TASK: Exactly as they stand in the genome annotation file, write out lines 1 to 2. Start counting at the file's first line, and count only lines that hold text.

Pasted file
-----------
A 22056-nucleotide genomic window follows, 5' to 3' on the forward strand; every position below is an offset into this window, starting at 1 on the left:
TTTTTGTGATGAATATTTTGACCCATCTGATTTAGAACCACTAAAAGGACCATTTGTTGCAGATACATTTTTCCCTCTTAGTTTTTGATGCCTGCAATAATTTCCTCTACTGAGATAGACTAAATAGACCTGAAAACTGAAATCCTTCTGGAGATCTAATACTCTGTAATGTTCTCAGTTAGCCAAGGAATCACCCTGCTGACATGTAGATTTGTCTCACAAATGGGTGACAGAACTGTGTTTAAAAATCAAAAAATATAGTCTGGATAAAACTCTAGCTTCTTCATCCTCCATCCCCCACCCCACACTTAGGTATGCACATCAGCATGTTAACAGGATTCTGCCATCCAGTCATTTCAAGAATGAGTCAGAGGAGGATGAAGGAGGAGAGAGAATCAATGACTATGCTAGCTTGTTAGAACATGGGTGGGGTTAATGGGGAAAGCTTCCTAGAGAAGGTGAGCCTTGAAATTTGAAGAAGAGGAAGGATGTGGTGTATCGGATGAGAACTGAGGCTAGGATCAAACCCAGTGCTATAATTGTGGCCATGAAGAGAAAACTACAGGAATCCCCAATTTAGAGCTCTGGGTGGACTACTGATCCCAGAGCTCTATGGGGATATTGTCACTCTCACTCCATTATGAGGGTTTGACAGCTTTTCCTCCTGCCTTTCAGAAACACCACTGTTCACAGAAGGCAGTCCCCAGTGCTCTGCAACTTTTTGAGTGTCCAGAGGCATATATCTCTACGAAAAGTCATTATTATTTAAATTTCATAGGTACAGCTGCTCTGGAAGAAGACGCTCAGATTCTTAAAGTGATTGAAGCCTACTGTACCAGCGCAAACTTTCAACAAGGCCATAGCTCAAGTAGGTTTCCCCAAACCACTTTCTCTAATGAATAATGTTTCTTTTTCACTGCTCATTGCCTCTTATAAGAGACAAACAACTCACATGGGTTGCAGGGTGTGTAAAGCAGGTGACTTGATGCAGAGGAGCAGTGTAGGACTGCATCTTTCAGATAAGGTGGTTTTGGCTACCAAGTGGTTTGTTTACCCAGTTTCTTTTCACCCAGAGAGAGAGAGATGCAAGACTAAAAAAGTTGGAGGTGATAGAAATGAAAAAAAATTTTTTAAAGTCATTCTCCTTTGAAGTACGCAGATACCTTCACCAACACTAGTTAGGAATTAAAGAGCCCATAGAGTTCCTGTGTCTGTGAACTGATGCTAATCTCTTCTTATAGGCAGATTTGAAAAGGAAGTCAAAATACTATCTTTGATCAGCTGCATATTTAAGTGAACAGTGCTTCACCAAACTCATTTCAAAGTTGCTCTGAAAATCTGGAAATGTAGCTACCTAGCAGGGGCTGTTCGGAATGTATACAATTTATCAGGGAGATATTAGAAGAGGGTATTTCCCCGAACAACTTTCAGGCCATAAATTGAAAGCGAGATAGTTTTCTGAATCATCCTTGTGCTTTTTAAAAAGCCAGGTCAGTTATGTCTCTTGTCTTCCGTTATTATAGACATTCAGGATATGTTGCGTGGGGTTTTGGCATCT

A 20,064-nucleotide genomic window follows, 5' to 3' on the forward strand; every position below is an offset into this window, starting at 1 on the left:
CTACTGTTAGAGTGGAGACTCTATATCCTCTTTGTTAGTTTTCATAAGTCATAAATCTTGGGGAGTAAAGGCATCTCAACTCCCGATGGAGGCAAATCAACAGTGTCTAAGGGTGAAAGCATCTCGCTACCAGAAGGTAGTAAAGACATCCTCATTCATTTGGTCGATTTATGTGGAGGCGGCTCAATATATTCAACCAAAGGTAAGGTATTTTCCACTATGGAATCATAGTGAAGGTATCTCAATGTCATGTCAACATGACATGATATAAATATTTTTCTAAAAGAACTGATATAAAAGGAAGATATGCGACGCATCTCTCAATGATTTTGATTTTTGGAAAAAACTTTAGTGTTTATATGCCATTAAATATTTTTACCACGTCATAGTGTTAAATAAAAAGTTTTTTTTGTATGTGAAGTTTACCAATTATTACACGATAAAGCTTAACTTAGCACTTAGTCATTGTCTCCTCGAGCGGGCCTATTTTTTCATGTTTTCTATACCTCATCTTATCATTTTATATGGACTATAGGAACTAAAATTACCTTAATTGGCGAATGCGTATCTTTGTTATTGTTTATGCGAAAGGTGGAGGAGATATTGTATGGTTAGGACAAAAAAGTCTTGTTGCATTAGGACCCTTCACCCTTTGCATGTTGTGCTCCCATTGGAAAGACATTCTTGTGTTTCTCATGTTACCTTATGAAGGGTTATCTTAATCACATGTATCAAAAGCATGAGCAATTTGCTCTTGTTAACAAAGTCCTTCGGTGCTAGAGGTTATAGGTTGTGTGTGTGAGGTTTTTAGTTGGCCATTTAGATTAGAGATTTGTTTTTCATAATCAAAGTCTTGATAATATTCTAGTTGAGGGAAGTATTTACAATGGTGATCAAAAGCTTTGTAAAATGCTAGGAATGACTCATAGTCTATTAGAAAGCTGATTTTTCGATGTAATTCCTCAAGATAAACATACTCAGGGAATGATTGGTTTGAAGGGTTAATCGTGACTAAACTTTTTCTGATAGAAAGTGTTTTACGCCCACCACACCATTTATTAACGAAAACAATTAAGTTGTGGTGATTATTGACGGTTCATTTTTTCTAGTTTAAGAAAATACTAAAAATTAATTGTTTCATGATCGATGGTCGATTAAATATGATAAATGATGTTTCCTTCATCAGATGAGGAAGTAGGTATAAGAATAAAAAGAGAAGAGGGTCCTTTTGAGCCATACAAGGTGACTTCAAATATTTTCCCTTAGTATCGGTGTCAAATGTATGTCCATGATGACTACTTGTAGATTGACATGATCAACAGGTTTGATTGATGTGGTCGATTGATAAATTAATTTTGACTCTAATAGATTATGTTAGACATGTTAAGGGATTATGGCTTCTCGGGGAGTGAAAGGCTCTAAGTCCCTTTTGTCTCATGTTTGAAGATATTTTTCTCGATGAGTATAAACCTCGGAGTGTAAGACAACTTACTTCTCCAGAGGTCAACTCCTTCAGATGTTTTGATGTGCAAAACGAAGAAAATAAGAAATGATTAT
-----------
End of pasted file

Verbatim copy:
A 22056-nucleotide genomic window follows, 5' to 3' on the forward strand; every position below is an offset into this window, starting at 1 on the left:
TTTTTGTGATGAATATTTTGACCCATCTGATTTAGAACCACTAAAAGGACCATTTGTTGCAGATACATTTTTCCCTCTTAGTTTTTGATGCCTGCAATAATTTCCTCTACTGAGATAGACTAAATAGACCTGAAAACTGAAATCCTTCTGGAGATCTAATACTCTGTAATGTTCTCAGTTAGCCAAGGAATCACCCTGCTGACATGTAGATTTGTCTCACAAATGGGTGACAGAACTGTGTTTAAAAATCAAAAAATATAGTCTGGATAAAACTCTAGCTTCTTCATCCTCCATCCCCCACCCCACACTTAGGTATGCACATCAGCATGTTAACAGGATTCTGCCATCCAGTCATTTCAAGAATGAGTCAGAGGAGGATGAAGGAGGAGAGAGAATCAATGACTATGCTAGCTTGTTAGAACATGGGTGGGGTTAATGGGGAAAGCTTCCTAGAGAAGGTGAGCCTTGAAATTTGAAGAAGAGGAAGGATGTGGTGTATCGGATGAGAACTGAGGCTAGGATCAAACCCAGTGCTATAATTGTGGCCATGAAGAGAAAACTACAGGAATCCCCAATTTAGAGCTCTGGGTGGACTACTGATCCCAGAGCTCTATGGGGATATTGTCACTCTCACTCCATTATGAGGGTTTGACAGCTTTTCCTCCTGCCTTTCAGAAACACCACTGTTCACAGAAGGCAGTCCCCAGTGCTCTGCAACTTTTTGAGTGTCCAGAGGCATATATCTCTACGAAAAGTCATTATTATTTAAATTTCATAGGTACAGCTGCTCTGGAAGAAGACGCTCAGATTCTTAAAGTGATTGAAGCCTACTGTACCAGCGCAAACTTTCAACAAGGCCATAGCTCAAGTAGGTTTCCCCAAACCACTTTCTCTAATGAATAATGTTTCTTTTTCACTGCTCATTGCCTCTTATAAGAGACAAACAACTCACATGGGTTGCAGGGTGTGTAAAGCAGGTGACTTGATGCAGAGGAGCAGTGTAGGACTGCATCTTTCAGATAAGGTGGTTTTGGCTACCAAGTGGTTTGTTTACCCAGTTTCTTTTCACCCAGAGAGAGAGAGATGCAAGACTAAAAAAGTTGGAGGTGATAGAAATGAAAAAAAATTTTTTAAAGTCATTCTCCTTTGAAGTACGCAGATACCTTCACCAACACTAGTTAGGAATTAAAGAGCCCATAGAGTTCCTGTGTCTGTGAACTGATGCTAATCTCTTCTTATAGGCAGATTTGAAAAGGAAGTCAAAATACTATCTTTGATCAGCTGCATATTTAAGTGAACAGTGCTTCACCAAACTCATTTCAAAGTTGCTCTGAAAATCTGGAAATGTAGCTACCTAGCAGGGGCTGTTCGGAATGTATACAATTTATCAGGGAGATATTAGAAGAGGGTATTTCCCCGAACAACTTTCAGGCCATAAATTGAAAGCGAGATAGTTTTCTGAATCATCCTTGTGCTTTTTAAAAAGCCAGGTCAGTTATGTCTCTTGTCTTCCGTTATTATAGACATTCAGGATATGTTGCGTGGGGTTTTGGCATCT